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Subject: Best Potatoes to Mash?
Newsgroups: rec.food.cooking

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From: Wazza McG <GOLDY[at]uq.net.au>
Date: Sun, 16 Jan 2000 07:11:03 +1000
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Gidday All,

I was wondering what the best potato variety there is to mash nice and
creamy/fluffy potatoes.  My seven year old daughter really likes her mash
and now that I am starting a vegetable garden, guess what we HAVE to plant.
Er, did I mention that my daughter absolutely loves her mashed potatoes.

Also, are there any secrets out there to obtain the creamiest and fluffiest
mashed potatoes.

If anyone can help me in this matter my daughter and I would greatly
appreciate it.

Regards,

Wazza McG

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From: Stan Horwitz <stan[at]typhoon.ocis.temple.edu>
Date: 15 Jan 2000 21:20:45 GMT
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For creamy fluffy mashed potatoes, use Idaho or Russett potatoes. After boiling
the peeled potatoes, push them through a potato ricer or a hand cranked food mill
into an empty pot. Any decent housewares store will sell potato ricers and food
mills for well under $20. Put the potatoes in the pot on a low flame and through
in a few tablespoons of butter along with some milk or cream. Mash up some more
with a potato masher over low heat. Add more liquid and/or butter until you get
the taste and consistency you prefer. 

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From: maryf(aka pud) <maryf[at]earthlink.net>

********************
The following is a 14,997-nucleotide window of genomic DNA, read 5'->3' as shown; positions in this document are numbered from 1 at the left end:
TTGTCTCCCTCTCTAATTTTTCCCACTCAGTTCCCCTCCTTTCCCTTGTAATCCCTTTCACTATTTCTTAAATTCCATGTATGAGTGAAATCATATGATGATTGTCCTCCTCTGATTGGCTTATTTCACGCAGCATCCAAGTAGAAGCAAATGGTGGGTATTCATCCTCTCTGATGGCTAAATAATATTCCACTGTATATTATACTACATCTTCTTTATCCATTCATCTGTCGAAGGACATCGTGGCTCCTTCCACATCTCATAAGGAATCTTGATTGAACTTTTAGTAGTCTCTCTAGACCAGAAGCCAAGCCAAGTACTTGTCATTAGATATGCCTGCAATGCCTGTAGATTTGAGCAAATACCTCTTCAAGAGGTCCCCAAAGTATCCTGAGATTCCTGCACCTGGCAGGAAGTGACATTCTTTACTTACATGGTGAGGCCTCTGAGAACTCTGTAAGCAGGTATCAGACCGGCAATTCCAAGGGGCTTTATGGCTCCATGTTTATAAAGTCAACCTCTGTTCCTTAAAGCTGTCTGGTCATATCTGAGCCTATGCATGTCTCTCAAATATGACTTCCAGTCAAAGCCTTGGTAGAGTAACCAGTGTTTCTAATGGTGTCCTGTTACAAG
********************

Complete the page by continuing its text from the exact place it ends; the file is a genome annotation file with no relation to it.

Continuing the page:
Date: Wed, 19 Jan 2000 04:10:06 GMT
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I have to go yukon golds here. :-).  Sorry Stan.

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From: Robb Dabbs <rddg[at]1st-uspride.net>
Date: Wed, 19 Jan 2000 01:28:04 -0500
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> I have to go yukon golds here. :-).  Sorry Stan.

I have found that Yukon Golds have an unnaturally sweet 
taste.  Anybody know why?

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From: Jill McQuown <jmcquown[at]bellsouth.net>
Date: Sat, 15 Jan 2000 15:51:57 -0600
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>I was wondering what the best potato variety there is to mash nice and
>creamy/fluffy potatoes.  My seven year old daughter really likes her mash

Idaho white potatoes if possible.

You already make mashed taters for your daughter, so you ought to know what
you're making them from.

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From: Jill McQuown <jmcquown[at]bellsouth.net>
Date: Sat, 15 Jan 2000 15:58:15 -0600
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I loved mashed potatoes as a child, but also boiled spuds.  Peel white
potatoes and cut into large (2 inch) pieces; boil in salted water until they
are tender enough to mash with a fork.  Drain potatoes and drizzle with
butter, sprinkle with salt, pepper and parsley.  Toss until well mixed and